The facts and China's position on China-US trade friction
China Markedly Relaxes Market Access for Foreign Investment
China revised the Catalogue for the Guidance of Foreign Investment Industries in 2015 and 2017. Restricted measures have been reduced by 65% to 63 items, and only 28 items are left under the prohibited category. On June 28, 2018, China for the first time published Special Administrative Measures for Foreign Investment Access (Negative List) 2018, reducing restrictions from 63 to 48, and introducing new opening up measures in 22 sectors. China has notably expanded market access in areas of interest to FIEs. In manufacturing, foreign equity caps will be lifted for the shipbuilding industry, including design, production and repair, and the airplane industry, including trunk airliners, regional jets, utility aircraft, helicopters, drones and lighter-than-air aircraft. In the automobile industry, China will remove foreign equity caps on manufacturing of special-purpose vehicles and new energy vehicles, and phase out those on all automotive ventures over the next five years. In the financial sector, China has lifted foreign equity caps for banks, and raised the cap to 51% for securities, fund management companies, futures and life insurers. All the foreign equity caps in finance will be removed by 2021. Market opening has attracted more foreign investment into China. On July 10, 2018, Shanghai Municipal government and Tesla signed a memorandum of cooperation which will allow Tesla to wholly own its first super factory built outside of the US, in Shanghai. Foreign financial institutions are also speeding up efforts to explore the Chinese market. Since 2017, 14 foreign institutions such as Fidelity, UBS Asset Management, Man Group, Fullerton, Blackrock, and Schroeder have registered as private securities investment fund managers in China. On June 29, 2018, the world's largest hedge fund manager, Bridgewater Associates LP, concluded its registration as a private fund manager in China and officially launched its private fund business in the market. The WTO noted in the report of trade policy review on China that the country remains one of the top foreign investment recipients and its inward FDI has kept rising for many years.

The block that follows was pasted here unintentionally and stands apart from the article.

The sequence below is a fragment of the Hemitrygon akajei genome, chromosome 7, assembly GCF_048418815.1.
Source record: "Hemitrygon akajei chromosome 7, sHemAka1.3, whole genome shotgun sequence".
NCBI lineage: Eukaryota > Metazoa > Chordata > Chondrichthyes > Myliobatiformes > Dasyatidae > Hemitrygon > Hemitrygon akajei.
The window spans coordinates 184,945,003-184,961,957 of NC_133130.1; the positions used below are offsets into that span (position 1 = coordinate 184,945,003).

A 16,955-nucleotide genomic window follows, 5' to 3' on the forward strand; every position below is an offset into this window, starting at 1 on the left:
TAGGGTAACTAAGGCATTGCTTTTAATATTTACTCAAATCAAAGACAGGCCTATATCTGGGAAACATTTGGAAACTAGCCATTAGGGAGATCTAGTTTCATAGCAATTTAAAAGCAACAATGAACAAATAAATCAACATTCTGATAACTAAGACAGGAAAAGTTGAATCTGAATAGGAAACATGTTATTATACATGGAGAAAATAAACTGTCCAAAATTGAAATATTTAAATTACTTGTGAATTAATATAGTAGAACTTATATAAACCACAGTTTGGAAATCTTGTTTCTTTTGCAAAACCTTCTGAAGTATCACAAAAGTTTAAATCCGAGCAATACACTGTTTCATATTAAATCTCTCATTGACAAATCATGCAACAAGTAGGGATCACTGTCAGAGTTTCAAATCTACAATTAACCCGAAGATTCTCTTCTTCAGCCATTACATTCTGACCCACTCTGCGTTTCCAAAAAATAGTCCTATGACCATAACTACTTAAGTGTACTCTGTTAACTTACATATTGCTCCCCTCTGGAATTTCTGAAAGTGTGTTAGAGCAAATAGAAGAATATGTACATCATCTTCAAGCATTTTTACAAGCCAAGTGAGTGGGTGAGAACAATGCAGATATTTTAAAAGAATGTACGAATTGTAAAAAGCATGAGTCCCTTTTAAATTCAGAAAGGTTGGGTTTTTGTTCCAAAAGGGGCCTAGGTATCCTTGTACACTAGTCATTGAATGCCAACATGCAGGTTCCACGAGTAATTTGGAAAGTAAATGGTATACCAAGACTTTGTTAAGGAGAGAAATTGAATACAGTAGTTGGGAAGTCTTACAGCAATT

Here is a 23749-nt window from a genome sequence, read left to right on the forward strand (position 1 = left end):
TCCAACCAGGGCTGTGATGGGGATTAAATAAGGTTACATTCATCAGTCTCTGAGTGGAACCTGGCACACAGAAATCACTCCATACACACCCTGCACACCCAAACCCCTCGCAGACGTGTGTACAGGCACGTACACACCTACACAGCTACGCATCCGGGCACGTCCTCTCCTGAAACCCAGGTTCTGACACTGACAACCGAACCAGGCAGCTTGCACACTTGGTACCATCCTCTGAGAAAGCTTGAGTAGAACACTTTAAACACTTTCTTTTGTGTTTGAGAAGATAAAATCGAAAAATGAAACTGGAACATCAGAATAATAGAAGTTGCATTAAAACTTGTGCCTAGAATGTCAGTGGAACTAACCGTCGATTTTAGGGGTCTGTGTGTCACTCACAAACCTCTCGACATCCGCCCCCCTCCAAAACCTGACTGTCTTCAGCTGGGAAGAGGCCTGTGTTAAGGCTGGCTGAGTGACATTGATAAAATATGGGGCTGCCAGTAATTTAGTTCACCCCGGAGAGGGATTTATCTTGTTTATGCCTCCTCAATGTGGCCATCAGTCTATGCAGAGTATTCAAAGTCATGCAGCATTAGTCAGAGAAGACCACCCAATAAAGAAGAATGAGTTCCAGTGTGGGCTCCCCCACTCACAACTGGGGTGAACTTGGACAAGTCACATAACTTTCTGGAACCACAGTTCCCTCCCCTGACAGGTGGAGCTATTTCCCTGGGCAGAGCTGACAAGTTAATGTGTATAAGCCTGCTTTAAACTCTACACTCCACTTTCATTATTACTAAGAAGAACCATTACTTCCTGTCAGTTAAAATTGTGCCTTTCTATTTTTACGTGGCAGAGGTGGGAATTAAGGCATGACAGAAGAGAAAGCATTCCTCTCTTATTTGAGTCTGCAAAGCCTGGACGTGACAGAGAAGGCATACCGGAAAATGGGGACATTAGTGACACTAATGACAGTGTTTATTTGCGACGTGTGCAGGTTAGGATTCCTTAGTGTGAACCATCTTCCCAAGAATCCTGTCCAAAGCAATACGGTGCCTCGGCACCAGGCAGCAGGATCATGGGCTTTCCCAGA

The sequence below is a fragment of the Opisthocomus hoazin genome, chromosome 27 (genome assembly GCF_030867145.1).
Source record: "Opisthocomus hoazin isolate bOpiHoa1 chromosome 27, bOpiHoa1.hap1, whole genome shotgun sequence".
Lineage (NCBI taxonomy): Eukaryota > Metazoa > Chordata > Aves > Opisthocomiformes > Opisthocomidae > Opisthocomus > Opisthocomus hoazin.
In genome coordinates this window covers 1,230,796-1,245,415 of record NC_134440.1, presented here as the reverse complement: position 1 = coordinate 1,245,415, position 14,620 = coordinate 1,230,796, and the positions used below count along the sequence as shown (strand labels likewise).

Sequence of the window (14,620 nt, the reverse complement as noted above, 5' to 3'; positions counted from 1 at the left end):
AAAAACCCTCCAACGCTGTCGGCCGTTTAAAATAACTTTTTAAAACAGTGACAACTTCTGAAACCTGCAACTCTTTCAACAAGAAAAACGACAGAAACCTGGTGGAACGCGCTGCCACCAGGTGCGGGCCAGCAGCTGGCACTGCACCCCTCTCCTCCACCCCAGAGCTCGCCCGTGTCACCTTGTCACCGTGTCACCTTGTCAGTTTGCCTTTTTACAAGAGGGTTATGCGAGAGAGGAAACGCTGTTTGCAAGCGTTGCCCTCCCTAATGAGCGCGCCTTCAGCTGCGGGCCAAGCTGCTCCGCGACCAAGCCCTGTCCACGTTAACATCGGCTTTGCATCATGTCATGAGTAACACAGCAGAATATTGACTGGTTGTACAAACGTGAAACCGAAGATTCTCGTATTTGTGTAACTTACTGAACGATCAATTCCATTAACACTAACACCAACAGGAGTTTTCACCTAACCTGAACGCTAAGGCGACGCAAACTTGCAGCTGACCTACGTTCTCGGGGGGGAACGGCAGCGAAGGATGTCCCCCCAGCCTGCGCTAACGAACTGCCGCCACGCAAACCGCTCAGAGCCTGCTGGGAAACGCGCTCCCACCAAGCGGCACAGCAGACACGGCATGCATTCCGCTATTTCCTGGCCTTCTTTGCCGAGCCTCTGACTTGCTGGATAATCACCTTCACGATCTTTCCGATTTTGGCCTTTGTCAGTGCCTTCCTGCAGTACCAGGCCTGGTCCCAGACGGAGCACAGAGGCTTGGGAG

That the US administration accuses China of "stealing" advanced technologies is an insult to China's efforts to push for scientific and technological advances. The Chinese nation is known for diligence, intelligence, and ingenuity. The Chinese government sets great store by the development of science, technology and education. The progress in science and technology China has made comes from years of implementing a strategy of invigorating the country through science, technology and education and the strategy of innovation-driven development, and from the hard work of the Chinese people, especially scientific workers. Since 2000, the total R&D spend in China has registered an average annual growth rate of close to 20%. In 2017, China spent RMB 1.76 trillion in R&D, second only to the US, accounting for 2.13%15 of total GDP, and approaching the average level of the OECD countries. China has 2,613 institutions of higher education, 10,900 research institutions of all sorts, and over 6.21 million people engaged in R&D. In 2017, the full-time equivalent of R&D personnel in China reached 4.03 million man-years, of which 77.3%16 were in enterprises. In the same year, China ranked third after the US and Japan with 113 Chinese enterprises listed among "The 2017 Global Innovation 1000".17 According to the "Global Innovation Index 2018" released by WIPO in July 2018, China's ranking rose from 22nd in 2016 to 17th in 201818. In 2017, patent applications reached 3.698 million in China, of which 1.836 million19 patents were granted. China's invention patent applications reached 1.382 million, up by 14.2% year-on-year, ranking 1st in the world for seven years in a row20. According to WIPO statistics, China filed 49,000 international patent applications via the Patent Cooperation Treaty (PCT) in 2017, second only to the US. Among the top 50 international patent applicants, ten are Chinese enterprises. As former US Treasury Secretary and renowned American economist Larry Summers once said, "You ask me where China's technological progress is coming from. It's coming from terrific entrepreneurs who are getting the benefit of huge government investment in basic science. It's coming from an educational system that's privileging excellence, concentrating on science and technology. That's where their leadership is coming from, not from taking a stake in some US company."21